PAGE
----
Pebaluna’s Lauren Coleman fell in love with instruments when she first touched a ukulele, and her passion for music evolved into a project with collaborator Matt Embree, drummer Jessica Lankford and bassist Jon Grillo. The band touch on folk, gospel, and soul music and all the heartache and joys that they can express with their debut LP Carny Life, out this week and available to stream in full via the Groovebug iPad app. Fans of Joni Mitchell, Fiona Apple, and Ella Fitzgerald should definitely check out the Pebaluna sound.
Q: Introduce your sound in five words…
A: Kitchen sink. Give a listen.
Q: What can the fans expect from the Carny Life album?
A: It was drawn from real experiences, so lyrically and musically it runs the gamut. Whatever your mood, there should be a song on there for you.
Q: Which places or people inspired the songs on the album?
A: The title track Carny Life was inspired by some time I spent in Santa Cruz. The others were mostly inspired by relationships during different stages from falling in love, to being discontent, to the depression that precedes a break up and finally the anger that comes out of it. But there are a few that have nothing to do with relationships with other people and more to do with the relationship to one’s self. We often neglect that relationship, although it is the most important one, and writing songs is the best way for me to get to the truth of my own intentions.
Q: What is the most fun you’ve ever had writing a song? Either actually writing it or the situation that inspired it?
A: I would say an RV trip from New Orleans to California. The sound of the wheels made for a perfect tempo and it was about a happy span of time in my life that I had really needed to come.
Q: Who has encouraged you the most to pursue a career in music?
A: It’s hard to say. I’ve been very fortunate in the way that my whole family has been supportive, though my dad hopes that I would get into acting more (which I would love to do). And I know this sounds crazy but even though she isn’t alive, my great-grandmother has played an integral role. The day I was born she told my mom I would be a singer, and since then any time I have had to make decisions regarding music I’ve actually smelled her. Even after I left Las Vegas for California and my mother would get worried, she would pass by my room and smell my great-grandmother’s scent. I don’t know if it was a certain perfume she wore or what, but it’s very distinct.
Q: What advice could you give a young musician wanting to pursue a music career?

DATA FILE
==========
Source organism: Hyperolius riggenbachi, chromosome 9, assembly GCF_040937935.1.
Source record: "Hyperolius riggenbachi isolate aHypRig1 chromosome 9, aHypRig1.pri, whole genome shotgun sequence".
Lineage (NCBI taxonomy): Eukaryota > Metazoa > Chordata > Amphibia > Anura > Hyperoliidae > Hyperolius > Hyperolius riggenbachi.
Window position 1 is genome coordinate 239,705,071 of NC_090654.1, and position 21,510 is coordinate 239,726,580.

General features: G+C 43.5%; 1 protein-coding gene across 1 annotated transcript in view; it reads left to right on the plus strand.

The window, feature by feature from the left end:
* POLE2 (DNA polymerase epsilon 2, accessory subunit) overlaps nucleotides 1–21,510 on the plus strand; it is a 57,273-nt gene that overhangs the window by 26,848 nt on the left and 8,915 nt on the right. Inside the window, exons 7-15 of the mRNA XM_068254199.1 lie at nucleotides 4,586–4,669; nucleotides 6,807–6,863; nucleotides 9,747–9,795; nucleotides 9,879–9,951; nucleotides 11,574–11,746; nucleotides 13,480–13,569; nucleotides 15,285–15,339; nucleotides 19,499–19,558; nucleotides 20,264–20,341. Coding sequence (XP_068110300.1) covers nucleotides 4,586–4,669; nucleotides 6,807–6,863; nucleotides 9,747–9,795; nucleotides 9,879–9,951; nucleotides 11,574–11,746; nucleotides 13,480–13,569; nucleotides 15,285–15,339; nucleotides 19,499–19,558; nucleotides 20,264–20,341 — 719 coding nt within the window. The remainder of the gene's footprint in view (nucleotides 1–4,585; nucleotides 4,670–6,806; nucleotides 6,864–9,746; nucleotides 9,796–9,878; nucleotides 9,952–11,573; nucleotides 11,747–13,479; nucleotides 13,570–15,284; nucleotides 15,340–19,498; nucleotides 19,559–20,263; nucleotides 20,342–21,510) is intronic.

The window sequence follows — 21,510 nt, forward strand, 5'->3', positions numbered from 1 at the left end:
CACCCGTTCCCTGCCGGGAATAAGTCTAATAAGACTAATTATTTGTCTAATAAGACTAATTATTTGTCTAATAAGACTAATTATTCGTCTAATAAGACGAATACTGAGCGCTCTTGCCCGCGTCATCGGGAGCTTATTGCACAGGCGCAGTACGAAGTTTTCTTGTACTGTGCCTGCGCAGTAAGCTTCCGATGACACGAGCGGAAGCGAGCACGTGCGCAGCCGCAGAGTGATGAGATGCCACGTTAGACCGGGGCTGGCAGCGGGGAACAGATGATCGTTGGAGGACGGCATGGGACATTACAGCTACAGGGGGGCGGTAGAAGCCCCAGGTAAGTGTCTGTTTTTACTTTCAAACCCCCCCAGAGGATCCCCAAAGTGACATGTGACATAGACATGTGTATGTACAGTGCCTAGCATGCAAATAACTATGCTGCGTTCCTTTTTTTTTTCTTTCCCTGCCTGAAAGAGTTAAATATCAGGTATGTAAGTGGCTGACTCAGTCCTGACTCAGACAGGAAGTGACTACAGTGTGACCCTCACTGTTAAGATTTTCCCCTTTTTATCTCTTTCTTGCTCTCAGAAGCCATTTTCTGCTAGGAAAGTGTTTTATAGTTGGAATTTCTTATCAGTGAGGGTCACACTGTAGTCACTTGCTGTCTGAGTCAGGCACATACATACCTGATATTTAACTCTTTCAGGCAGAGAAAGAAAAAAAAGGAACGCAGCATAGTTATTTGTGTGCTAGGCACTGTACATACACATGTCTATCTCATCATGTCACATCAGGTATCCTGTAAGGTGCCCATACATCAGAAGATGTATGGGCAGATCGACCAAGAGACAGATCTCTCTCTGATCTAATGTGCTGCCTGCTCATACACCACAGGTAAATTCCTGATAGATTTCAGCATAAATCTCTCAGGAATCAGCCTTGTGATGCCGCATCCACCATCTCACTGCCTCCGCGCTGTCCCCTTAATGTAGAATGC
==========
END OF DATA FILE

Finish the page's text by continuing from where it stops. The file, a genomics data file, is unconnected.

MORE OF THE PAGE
A: PRACTICE. There are so many talented people in the world and with the technology we have, you can get lost in the shuffle. And do not try to be like anyone else. There already is that person. You have to bring something to the table that can only come from you.
Q: What impact has touring had on your career?
A: I have met some of the most amazing and talented people while touring. They make you better. And seeing so many different people in different places coming out to the shows kind of gives you what you need to go on doing it. Touring is not glamorous by any stretch. It’s dirty. But I’m happiest when I’m doing it.
Q: Which do you enjoy most - performing live or recording in the studio?
A: LIVE! The studio can be fun when you’re by yourself and figuring things out, but when there are other people around and you know that you have to nail it because this is what people will be listening to over and over, it can be a little unnerving.
Q: What’s the best piece of advice you’ve ever been given?
A: If you don’t make choices in life, life makes choices for you. And most of the time, you aren’t going to be happy with what you end up with. We have a finite amount of time in these bodies, so why live in fear? If you want something, go for it. In the grand scheme, you’ve really got nothing to lose.
Q: What historical musical moment do you wish you were present for?
A: I would have loved to have seen The Jackson Five perform at The Daisy in 1969. I think it was their first performance with that name and Diana Ross introduced them.
Q: What artist would you most like to work with, dead or alive? And why?
A: The Band in the 60’s-70’s. They performed with such ease and played with the most iconic people of that time as well as being icons themselves. I haven’t heard a song of their’s that I didn’t like.
~ by Lee Jarvis